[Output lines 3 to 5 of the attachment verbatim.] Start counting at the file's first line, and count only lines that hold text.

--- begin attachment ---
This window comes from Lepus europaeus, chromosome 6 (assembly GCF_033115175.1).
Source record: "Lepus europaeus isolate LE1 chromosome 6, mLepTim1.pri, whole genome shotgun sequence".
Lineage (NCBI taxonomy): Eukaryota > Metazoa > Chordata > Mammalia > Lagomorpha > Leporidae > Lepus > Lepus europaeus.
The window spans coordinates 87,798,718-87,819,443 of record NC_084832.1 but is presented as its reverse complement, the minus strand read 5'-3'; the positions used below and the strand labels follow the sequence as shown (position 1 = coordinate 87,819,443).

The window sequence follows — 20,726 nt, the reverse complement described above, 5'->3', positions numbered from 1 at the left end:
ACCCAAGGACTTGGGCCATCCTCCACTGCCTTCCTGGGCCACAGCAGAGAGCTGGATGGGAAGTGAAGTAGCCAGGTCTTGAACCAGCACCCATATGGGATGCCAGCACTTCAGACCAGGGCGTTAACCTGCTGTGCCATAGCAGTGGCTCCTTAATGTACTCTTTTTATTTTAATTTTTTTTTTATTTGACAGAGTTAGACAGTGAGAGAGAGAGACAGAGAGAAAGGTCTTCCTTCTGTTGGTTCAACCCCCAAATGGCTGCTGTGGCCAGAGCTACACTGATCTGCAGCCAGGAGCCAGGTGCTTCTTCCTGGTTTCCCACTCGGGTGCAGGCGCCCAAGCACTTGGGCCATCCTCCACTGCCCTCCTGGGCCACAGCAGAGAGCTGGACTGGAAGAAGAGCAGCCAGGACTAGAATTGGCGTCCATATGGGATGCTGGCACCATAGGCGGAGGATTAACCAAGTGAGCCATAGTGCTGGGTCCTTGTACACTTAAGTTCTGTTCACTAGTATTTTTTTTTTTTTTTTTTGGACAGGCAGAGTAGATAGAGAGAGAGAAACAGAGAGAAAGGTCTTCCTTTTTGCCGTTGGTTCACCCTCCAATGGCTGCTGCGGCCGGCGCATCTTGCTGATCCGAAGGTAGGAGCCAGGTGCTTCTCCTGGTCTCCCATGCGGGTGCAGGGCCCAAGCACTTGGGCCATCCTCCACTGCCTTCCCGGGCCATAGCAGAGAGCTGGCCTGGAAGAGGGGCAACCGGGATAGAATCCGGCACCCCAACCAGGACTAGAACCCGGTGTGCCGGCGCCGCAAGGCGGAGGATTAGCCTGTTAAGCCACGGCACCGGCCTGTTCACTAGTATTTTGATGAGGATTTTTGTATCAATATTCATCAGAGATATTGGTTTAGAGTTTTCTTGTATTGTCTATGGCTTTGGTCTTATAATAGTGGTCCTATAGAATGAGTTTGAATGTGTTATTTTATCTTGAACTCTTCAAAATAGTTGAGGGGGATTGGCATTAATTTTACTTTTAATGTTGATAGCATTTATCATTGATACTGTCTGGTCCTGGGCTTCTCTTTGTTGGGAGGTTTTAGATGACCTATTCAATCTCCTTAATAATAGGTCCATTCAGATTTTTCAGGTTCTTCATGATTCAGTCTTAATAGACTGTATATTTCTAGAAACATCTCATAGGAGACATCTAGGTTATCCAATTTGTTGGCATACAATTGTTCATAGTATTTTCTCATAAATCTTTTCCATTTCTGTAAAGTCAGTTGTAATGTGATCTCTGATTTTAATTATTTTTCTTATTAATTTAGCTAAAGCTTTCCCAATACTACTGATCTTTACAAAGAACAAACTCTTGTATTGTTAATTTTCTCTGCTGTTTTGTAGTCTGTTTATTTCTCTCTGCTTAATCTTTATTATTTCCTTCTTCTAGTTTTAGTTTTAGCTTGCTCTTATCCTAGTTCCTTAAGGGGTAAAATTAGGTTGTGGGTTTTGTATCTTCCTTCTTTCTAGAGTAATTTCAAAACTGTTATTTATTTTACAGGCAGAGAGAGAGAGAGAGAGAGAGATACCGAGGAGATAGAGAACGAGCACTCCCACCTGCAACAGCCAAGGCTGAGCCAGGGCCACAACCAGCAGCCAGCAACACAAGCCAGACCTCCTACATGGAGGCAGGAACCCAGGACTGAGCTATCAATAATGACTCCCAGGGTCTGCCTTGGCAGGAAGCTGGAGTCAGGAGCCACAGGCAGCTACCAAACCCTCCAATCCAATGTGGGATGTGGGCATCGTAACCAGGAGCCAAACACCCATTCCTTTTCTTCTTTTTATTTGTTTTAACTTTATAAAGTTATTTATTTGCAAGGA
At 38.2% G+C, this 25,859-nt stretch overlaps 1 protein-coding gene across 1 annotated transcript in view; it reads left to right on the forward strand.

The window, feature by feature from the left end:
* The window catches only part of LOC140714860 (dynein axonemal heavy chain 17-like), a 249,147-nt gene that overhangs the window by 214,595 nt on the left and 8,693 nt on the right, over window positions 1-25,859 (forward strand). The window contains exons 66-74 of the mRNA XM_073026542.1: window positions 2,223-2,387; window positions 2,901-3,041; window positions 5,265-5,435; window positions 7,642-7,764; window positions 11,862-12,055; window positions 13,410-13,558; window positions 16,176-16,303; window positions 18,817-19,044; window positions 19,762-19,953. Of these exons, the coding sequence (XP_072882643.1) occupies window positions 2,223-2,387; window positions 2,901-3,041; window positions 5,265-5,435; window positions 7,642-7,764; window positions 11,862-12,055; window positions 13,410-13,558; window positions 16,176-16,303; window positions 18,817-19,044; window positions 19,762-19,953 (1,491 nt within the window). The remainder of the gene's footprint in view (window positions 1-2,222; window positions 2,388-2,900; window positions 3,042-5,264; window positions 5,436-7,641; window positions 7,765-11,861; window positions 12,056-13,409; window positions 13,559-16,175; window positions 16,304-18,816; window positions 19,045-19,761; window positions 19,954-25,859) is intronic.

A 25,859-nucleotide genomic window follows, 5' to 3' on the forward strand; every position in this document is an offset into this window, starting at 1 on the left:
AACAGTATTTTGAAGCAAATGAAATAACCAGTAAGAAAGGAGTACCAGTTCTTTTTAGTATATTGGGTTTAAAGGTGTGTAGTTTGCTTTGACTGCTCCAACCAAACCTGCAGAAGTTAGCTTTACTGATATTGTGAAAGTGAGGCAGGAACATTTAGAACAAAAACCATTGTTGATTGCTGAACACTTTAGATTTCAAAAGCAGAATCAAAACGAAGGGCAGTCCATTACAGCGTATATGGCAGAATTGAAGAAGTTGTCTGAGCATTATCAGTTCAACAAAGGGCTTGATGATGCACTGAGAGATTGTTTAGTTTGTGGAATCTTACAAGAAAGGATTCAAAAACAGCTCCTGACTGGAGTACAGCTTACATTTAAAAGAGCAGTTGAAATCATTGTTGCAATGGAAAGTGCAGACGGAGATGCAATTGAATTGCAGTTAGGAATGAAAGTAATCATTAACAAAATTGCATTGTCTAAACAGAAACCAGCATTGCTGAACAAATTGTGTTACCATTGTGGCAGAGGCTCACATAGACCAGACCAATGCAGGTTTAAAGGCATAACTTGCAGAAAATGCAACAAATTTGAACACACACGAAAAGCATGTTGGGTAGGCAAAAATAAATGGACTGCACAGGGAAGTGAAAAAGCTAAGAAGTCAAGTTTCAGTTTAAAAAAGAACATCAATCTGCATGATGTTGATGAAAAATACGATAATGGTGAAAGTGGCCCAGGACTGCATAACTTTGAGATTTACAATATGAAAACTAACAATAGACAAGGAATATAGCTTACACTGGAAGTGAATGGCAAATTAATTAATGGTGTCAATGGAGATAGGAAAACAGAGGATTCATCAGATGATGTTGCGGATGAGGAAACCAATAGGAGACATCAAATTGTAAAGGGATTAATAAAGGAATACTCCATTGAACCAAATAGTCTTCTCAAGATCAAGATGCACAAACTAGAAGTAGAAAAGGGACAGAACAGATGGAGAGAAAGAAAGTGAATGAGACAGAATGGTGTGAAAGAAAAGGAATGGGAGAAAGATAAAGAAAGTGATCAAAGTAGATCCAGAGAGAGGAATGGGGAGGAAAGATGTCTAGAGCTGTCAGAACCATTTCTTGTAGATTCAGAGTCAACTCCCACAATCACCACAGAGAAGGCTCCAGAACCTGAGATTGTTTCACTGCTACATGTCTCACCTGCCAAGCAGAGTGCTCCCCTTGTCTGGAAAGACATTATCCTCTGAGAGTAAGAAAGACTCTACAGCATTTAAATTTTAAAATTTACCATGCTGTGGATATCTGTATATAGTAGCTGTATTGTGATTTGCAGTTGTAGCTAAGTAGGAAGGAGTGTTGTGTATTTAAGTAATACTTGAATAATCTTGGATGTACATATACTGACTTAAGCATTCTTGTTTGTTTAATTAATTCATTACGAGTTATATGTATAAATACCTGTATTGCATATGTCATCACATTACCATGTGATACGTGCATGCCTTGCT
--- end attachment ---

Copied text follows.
Lineage (NCBI taxonomy): Eukaryota > Metazoa > Chordata > Mammalia > Lagomorpha > Leporidae > Lepus > Lepus europaeus.
The window spans coordinates 87,798,718-87,819,443 of record NC_084832.1 but is presented as its reverse complement, the minus strand read 5'-3'; the positions used below and the strand labels follow the sequence as shown (position 1 = coordinate 87,819,443).

The window sequence follows — 20,726 nt, the reverse complement described above, 5'->3', positions numbered from 1 at the left end: